'Global, not international' is a saying you might hear in Baker Mac's corridors. Indeed, lawyers here don't merely do international stuff: “Working across multiple time zones and jurisdictions is second nature.”
'ampered by an &?
At your next law fair, if this firm tries to lure you in with free stationery, be sure to have a gander at the slick new branding adorning its pens, jelly beans and USBs. Gone are the old days of Baker & McKenzie – say hello to the newer, sleeker Baker McKenzie. Ditching the ampersand and tweaking the font is inconsequential, we hear you scream. But in the nuanced world of legal marketing psychology it's a big thing, apparently: “Clients tell us that they don't feel that law firms are changing,” Baker's global chief marketing officer, Laurie Robertson, explained to the Legal Tech blog, “and we want to get out in front of this so the new look does signal change." The new logo with its full stop signifies stability, confidence and bright optimism, he explained, while "taking it from all caps to lower case is more approachable.” Trainees we spoke to also bought into this branding reboot: “You can't be what you were in the '50s," one opined sensibly, "and this reflects our status as a progressive firm.” They also joked reassuringly that the makeover “hasn't led to any mass walkouts!”
Ampersand or no ampersand, Baker McKenzie is still a famous legal giant. With 77 offices worldwide, it’s the third largest global firm by office count and second by revenue (last year it raked in a cool $2.64 billion). Several of this year’s trainee cohort told us that as “a global firm with the best potential for high quality cross-border work,” Baker stood ahead of the pack when they were applying.Typical dealwork has a strong global flavour, as you can see if we pick a random work highlight: Japanese insurer Meiji Yasuda Life's $5 billion acquisition of US-based StanCorp. All this talk of global megadeals and financial wizardry might seem a tad intimidating, but insiders made clear that Baker is actually more of a big friendly giant: “Nice is an awful word but it really does define us well. It's clear from the outset that everyone is here to work hard, but there also a real emphasis placed on looking out for each other’s well-being.”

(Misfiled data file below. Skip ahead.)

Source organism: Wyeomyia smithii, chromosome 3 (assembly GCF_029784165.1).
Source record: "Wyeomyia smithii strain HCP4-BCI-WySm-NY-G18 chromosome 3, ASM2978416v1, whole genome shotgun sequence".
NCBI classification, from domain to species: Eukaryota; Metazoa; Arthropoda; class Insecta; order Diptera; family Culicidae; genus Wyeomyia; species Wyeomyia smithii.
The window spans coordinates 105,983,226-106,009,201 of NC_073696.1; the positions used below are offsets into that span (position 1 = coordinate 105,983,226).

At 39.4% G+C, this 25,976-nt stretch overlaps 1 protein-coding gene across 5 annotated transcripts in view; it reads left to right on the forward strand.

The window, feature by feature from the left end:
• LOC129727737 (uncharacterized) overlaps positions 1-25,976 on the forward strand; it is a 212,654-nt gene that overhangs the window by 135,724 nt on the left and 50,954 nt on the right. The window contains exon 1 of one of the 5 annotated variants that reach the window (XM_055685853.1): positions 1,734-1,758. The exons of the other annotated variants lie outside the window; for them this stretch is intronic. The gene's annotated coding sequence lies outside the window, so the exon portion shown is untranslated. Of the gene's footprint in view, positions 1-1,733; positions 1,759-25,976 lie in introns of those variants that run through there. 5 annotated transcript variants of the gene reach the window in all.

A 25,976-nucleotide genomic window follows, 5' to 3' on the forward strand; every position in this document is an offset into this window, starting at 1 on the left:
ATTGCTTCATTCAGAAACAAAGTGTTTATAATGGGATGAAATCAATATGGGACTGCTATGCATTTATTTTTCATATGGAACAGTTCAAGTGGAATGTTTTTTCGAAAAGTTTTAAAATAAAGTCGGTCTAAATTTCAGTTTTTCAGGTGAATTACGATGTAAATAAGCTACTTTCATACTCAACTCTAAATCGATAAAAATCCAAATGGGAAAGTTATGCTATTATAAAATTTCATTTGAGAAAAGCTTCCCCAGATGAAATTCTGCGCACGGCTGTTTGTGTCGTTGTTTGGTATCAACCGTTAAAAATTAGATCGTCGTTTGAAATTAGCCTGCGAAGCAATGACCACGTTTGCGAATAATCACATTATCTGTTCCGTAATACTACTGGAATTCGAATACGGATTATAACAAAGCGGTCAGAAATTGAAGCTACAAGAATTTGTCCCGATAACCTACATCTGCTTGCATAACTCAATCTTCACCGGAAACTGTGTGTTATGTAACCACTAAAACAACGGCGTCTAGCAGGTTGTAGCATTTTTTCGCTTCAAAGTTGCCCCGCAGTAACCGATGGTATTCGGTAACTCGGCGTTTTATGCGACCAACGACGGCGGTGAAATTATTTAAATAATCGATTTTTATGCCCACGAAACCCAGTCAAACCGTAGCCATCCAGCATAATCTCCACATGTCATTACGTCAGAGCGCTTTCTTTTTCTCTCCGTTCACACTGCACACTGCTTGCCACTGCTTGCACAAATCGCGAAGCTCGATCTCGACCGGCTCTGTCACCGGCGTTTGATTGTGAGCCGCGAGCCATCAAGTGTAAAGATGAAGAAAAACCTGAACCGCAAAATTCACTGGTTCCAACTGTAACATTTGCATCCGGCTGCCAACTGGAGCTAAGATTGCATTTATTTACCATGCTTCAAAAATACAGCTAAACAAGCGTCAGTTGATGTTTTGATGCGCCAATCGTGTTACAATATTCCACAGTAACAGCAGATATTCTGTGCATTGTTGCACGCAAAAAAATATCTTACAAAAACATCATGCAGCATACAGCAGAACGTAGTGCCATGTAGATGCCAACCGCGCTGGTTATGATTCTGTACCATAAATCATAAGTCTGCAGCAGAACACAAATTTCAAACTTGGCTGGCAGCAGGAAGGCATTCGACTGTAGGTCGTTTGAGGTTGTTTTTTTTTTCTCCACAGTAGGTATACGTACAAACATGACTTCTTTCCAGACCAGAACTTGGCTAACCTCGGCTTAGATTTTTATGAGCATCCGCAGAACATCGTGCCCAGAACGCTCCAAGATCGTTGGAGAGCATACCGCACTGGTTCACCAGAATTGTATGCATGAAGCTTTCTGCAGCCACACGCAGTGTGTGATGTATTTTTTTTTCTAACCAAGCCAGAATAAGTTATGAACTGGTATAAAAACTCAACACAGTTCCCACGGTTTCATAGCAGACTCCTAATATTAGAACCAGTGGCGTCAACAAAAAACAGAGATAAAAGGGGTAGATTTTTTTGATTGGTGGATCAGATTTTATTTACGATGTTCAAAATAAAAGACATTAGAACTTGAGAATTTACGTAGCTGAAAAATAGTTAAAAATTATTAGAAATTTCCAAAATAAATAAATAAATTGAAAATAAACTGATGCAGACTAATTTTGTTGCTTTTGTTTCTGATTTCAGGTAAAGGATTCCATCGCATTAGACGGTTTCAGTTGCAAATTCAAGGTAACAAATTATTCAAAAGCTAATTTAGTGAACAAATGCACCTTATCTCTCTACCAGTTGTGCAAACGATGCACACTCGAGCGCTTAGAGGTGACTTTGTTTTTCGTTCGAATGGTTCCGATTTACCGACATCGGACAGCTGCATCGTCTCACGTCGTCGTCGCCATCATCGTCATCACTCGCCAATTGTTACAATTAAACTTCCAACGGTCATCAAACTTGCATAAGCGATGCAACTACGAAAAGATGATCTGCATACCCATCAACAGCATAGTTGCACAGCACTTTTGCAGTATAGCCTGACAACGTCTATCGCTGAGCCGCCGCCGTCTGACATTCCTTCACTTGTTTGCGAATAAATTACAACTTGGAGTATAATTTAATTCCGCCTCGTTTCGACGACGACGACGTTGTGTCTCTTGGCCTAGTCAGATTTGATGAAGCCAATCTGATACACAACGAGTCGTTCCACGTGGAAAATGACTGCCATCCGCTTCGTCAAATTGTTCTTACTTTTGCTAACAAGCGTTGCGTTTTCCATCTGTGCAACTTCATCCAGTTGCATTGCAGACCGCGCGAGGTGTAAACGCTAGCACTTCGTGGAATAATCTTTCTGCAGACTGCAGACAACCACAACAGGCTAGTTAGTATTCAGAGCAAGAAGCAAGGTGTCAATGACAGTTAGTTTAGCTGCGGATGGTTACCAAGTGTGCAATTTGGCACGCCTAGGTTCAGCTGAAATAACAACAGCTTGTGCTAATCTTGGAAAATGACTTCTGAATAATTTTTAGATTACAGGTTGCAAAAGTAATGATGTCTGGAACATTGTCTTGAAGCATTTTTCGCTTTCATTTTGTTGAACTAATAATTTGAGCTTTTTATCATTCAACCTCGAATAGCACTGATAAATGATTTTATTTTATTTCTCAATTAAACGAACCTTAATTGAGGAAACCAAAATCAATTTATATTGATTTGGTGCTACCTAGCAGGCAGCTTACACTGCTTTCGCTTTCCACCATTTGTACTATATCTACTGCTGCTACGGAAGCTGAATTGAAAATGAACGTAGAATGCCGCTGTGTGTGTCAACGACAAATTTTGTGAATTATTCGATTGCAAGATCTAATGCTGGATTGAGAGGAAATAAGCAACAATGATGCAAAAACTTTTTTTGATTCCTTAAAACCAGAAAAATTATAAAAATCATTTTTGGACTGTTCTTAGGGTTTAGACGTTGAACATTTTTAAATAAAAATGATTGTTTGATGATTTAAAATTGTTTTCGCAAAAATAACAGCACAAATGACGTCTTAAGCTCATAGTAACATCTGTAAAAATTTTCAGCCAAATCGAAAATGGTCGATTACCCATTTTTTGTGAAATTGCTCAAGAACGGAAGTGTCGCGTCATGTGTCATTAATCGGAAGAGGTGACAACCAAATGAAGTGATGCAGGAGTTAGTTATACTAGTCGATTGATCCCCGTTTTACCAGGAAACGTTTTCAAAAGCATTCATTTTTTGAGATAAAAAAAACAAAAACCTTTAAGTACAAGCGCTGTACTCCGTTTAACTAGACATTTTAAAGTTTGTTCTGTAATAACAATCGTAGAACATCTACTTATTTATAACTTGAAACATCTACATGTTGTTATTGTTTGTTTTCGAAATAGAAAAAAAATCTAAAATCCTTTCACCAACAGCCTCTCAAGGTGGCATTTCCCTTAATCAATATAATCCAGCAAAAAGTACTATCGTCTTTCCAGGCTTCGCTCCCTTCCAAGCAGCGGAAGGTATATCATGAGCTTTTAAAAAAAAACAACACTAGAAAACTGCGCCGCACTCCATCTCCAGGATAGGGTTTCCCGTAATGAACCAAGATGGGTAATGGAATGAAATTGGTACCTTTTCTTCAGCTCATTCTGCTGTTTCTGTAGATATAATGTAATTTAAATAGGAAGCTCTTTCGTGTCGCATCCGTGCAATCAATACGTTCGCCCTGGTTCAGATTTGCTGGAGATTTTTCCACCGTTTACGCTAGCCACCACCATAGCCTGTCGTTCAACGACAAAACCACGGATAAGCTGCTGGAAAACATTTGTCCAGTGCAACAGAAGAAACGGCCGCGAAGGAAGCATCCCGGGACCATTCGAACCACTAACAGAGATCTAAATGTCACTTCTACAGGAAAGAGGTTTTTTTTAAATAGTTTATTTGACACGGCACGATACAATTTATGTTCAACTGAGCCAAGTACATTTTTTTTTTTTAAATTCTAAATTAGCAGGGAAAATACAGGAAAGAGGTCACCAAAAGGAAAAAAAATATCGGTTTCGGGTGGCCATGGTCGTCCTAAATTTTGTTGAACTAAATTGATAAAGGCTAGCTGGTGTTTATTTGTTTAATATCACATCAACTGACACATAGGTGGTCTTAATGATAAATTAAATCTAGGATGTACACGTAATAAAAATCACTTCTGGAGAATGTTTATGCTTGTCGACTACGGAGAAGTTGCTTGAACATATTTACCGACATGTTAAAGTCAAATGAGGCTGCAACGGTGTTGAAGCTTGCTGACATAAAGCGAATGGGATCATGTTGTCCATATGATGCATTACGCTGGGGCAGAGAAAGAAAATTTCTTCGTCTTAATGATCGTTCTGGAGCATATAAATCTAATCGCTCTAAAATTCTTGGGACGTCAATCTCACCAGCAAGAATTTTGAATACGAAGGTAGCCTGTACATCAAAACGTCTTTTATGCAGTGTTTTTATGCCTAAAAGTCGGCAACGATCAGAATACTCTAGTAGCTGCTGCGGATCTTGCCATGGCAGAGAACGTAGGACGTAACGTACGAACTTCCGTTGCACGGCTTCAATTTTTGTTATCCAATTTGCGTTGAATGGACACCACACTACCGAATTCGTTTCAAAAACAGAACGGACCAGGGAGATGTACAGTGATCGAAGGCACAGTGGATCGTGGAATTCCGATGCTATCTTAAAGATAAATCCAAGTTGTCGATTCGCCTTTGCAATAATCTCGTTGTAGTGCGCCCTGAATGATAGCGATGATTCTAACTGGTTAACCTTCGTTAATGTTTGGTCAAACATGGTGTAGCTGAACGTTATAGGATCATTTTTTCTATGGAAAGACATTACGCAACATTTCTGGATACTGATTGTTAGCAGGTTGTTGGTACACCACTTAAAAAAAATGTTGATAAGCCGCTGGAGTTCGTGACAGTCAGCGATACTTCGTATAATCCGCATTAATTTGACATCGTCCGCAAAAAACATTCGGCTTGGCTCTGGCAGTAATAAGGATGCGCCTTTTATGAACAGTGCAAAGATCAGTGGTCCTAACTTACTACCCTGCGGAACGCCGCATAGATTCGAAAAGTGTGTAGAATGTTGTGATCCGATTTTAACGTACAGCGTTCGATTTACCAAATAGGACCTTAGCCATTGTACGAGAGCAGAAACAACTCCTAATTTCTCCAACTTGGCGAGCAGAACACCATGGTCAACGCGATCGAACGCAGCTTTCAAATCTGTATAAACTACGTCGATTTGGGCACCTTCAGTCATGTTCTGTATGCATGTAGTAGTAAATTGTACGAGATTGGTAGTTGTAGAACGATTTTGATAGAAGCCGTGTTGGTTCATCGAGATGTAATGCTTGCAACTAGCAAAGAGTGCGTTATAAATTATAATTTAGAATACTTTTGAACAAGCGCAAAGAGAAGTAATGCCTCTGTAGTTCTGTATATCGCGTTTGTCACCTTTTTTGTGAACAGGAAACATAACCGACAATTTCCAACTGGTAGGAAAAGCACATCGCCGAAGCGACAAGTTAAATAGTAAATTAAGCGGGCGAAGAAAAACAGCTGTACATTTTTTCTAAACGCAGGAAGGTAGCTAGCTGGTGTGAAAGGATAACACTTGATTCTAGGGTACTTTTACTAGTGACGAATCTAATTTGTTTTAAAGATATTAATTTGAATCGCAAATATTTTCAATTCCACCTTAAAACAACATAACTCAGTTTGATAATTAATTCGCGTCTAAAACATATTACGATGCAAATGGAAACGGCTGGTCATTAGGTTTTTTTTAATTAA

“There are colleagues in international offices that I work with more than colleagues in my office.”
Interviewees confirmed that the “collegial atmosphere” is inter-office as well as intra-office. “Being on an overseas secondment still feels like I'm in the same firm, the same family,” one jet-setter explained. “The firm functions more as an amalgamation of several local law firms under the same umbrella, compared to other international firms where they have one base and satellite offices elsewhere.” Another added that “colleagues in international offices that I work with more than colleagues in my office, and I feel that gives us an edge because local lawyers naturally have a better idea of the market in that area.”
Despite being originally Chicago born and bred, Baker Mac doesn't feel overly US-centric to its lawyers here in Blighty: “London is no lackey to the US," one said bluntly. "We are seen as the contact to the rest of the world, and the managing partner here is definitely running his own ship!” Chambers UK highlights the numerous diverse strengths of Baker's UK operation with top rankings for practices including intellectual property, IT, employment, commercial contracts, public law, private client and telecoms. Trainees felt pretty plugged into the firm's strategy of a "big push" in transactional and disputes work "to compete in the magic circle sphere." They noted "the advantages of our global presence, which magic circle firms might not have." To this end, Baker Mac recently nabbed partners from Allen & Overy, Clifford Chance and Ropes & Gray to beef up its corporate team.
Trainees are guaranteed at least one of their preference seats over the course of their training contract – typically in their third seat. For the other three they simply list their top three choices before each rotation. “It's a good system,” insiders reported, although “sometimes there could be more transparency from graduate recruitment.Sometimes there can be a delay when it comes to telling us where we're going next, which can be stressful if you are going on secondment. It's also generally implied that your first seat will be transactional because the others are so popular.” On the topic of secondments, there's been “a recent push to encourage trainees to go on client rather than international secondments.” As usual, we heard tales of trainees racking up the air miles to places like Hong Kong and Brussels, but some grumbled about fewer international secondments these days. However, not to be cup-half-empty sort of people, sources were happy to see Melbourne and Toyko recently added to the list of destinations, and they looked forward to the “18-month and even two-year secondments that open up at associate level.” They also appreciated the more readily available client secondments – glamorous postings to clients like Facebook, Apple and Domestos-to-Ben-&-Jerry's-maker Unilever.